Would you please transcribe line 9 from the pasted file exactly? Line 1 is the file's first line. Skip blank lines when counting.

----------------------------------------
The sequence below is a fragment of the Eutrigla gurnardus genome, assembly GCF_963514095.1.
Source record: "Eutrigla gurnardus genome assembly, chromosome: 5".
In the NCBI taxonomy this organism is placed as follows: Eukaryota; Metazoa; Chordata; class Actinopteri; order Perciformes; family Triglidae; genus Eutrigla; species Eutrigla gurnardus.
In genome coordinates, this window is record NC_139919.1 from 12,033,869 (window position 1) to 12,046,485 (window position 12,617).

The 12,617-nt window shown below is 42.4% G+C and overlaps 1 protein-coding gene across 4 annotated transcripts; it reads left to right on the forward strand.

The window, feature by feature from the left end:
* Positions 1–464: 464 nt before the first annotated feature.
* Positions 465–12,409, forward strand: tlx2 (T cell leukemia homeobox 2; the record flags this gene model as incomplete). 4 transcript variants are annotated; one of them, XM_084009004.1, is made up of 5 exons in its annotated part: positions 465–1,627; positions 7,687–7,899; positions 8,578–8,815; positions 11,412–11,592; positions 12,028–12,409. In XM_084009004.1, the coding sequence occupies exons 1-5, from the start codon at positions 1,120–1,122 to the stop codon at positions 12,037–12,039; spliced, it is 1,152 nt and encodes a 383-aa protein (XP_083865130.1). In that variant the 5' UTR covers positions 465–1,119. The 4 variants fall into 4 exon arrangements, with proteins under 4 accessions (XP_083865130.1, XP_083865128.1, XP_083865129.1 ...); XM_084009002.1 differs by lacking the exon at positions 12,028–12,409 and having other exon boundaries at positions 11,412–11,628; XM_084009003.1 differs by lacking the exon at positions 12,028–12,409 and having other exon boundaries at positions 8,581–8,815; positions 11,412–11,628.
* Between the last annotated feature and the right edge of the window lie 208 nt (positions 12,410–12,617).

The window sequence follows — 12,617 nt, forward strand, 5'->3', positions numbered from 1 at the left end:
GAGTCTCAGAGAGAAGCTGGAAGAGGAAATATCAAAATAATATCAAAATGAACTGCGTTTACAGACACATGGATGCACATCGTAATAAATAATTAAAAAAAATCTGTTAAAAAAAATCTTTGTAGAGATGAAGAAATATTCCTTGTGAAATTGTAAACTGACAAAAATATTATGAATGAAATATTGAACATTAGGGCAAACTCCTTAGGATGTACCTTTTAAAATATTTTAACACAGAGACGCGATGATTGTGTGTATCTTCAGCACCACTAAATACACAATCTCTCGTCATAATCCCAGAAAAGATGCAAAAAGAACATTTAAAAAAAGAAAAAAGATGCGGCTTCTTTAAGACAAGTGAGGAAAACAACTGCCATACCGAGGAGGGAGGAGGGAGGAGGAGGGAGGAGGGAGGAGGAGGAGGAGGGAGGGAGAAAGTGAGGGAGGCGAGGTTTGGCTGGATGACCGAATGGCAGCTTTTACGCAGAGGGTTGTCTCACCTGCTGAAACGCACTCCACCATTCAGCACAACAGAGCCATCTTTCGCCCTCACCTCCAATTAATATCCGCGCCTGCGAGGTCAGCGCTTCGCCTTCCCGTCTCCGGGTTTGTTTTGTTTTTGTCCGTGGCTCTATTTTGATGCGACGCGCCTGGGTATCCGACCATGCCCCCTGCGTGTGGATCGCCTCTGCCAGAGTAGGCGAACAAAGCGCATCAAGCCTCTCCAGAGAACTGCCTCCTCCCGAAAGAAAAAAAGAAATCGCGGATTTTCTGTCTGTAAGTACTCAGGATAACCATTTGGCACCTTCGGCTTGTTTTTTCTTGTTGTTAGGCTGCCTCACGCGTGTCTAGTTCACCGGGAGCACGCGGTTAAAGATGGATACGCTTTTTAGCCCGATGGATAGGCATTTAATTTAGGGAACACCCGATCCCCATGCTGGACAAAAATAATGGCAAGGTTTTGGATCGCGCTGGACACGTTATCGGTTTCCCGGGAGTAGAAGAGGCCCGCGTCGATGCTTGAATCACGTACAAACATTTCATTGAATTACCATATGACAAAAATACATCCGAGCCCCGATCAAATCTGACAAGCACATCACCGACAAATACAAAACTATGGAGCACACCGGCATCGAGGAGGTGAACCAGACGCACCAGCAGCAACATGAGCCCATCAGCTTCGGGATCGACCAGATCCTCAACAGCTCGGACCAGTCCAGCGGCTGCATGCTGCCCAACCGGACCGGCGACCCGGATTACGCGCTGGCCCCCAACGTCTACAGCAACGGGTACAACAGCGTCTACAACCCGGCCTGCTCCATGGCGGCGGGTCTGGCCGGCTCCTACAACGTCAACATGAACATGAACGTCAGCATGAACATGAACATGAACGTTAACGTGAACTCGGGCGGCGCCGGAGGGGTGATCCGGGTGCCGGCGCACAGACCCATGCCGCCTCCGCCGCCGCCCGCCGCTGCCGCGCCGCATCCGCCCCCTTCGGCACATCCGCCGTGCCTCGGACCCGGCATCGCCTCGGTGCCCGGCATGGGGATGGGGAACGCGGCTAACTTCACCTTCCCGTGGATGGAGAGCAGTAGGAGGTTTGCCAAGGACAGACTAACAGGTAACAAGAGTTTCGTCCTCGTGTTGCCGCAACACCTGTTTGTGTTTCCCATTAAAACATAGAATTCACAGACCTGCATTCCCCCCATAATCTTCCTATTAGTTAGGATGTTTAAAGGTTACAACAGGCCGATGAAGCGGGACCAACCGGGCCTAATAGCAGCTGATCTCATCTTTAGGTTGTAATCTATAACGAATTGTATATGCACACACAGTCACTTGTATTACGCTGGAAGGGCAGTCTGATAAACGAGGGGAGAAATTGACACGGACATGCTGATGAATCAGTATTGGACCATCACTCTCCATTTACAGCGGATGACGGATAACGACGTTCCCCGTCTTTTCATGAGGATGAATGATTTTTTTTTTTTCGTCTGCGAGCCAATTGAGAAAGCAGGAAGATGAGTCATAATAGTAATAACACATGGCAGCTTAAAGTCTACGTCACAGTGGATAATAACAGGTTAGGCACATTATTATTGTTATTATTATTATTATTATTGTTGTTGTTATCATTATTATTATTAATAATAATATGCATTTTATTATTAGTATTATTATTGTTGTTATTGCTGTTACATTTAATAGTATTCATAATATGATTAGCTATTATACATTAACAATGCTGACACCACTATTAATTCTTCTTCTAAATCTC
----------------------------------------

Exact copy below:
* Between the last annotated feature and the right edge of the window lie 208 nt (positions 12,410–12,617).